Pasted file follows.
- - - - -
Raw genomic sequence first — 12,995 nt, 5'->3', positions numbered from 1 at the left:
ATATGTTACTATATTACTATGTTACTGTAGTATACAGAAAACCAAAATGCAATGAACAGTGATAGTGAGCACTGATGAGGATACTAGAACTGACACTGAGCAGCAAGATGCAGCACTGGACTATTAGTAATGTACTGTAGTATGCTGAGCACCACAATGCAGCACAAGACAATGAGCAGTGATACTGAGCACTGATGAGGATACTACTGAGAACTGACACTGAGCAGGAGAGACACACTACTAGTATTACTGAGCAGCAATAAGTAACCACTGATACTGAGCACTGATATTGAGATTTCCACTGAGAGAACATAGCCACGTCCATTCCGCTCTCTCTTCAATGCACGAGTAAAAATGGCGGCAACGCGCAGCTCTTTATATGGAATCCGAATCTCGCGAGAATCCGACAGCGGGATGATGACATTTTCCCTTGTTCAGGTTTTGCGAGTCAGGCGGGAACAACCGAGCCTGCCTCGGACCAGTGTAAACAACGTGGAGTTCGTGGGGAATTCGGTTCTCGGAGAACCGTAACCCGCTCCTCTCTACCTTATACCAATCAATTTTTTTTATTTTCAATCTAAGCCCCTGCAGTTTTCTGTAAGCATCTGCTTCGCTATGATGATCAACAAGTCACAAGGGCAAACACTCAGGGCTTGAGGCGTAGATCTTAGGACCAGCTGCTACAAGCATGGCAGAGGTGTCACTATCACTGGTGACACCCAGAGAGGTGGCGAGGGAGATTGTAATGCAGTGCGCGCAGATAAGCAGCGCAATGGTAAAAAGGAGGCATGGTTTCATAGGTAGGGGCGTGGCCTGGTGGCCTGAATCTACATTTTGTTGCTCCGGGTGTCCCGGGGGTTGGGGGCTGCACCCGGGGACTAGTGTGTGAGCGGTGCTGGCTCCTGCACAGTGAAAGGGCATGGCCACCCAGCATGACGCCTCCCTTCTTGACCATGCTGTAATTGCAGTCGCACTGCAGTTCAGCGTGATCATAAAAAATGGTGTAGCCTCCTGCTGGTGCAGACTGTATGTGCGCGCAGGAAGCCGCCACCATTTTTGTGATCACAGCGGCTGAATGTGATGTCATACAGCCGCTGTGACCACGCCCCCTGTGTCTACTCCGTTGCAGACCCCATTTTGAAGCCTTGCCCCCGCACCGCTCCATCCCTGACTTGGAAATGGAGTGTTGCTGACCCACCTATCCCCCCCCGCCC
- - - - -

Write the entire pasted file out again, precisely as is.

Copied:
Raw genomic sequence first — 12,995 nt, 5'->3', positions numbered from 1 at the left:
ATATGTTACTATATTACTATGTTACTGTAGTATACAGAAAACCAAAATGCAATGAACAGTGATAGTGAGCACTGATGAGGATACTAGAACTGACACTGAGCAGCAAGATGCAGCACTGGACTATTAGTAATGTACTGTAGTATGCTGAGCACCACAATGCAGCACAAGACAATGAGCAGTGATACTGAGCACTGATGAGGATACTACTGAGAACTGACACTGAGCAGGAGAGACACACTACTAGTATTACTGAGCAGCAATAAGTAACCACTGATACTGAGCACTGATATTGAGATTTCCACTGAGAGAACATAGCCACGTCCATTCCGCTCTCTCTTCAATGCACGAGTAAAAATGGCGGCAACGCGCAGCTCTTTATATGGAATCCGAATCTCGCGAGAATCCGACAGCGGGATGATGACATTTTCCCTTGTTCAGGTTTTGCGAGTCAGGCGGGAACAACCGAGCCTGCCTCGGACCAGTGTAAACAACGTGGAGTTCGTGGGGAATTCGGTTCTCGGAGAACCGTAACCCGCTCCTCTCTACCTTATACCAATCAATTTTTTTTATTTTCAATCTAAGCCCCTGCAGTTTTCTGTAAGCATCTGCTTCGCTATGATGATCAACAAGTCACAAGGGCAAACACTCAGGGCTTGAGGCGTAGATCTTAGGACCAGCTGCTACAAGCATGGCAGAGGTGTCACTATCACTGGTGACACCCAGAGAGGTGGCGAGGGAGATTGTAATGCAGTGCGCGCAGATAAGCAGCGCAATGGTAAAAAGGAGGCATGGTTTCATAGGTAGGGGCGTGGCCTGGTGGCCTGAATCTACATTTTGTTGCTCCGGGTGTCCCGGGGGTTGGGGGCTGCACCCGGGGACTAGTGTGTGAGCGGTGCTGGCTCCTGCACAGTGAAAGGGCATGGCCACCCAGCATGACGCCTCCCTTCTTGACCATGCTGTAATTGCAGTCGCACTGCAGTTCAGCGTGATCATAAAAAATGGTGTAGCCTCCTGCTGGTGCAGACTGTATGTGCGCGCAGGAAGCCGCCACCATTTTTGTGATCACAGCGGCTGAATGTGATGTCATACAGCCGCTGTGACCACGCCCCCTGTGTCTACTCCGTTGCAGACCCCATTTTGAAGCCTTGCCCCCGCACCGCTCCATCCCTGACTTGGAAATGGAGTGTTGCTGACCCACCTATCCCCCCCCGCCC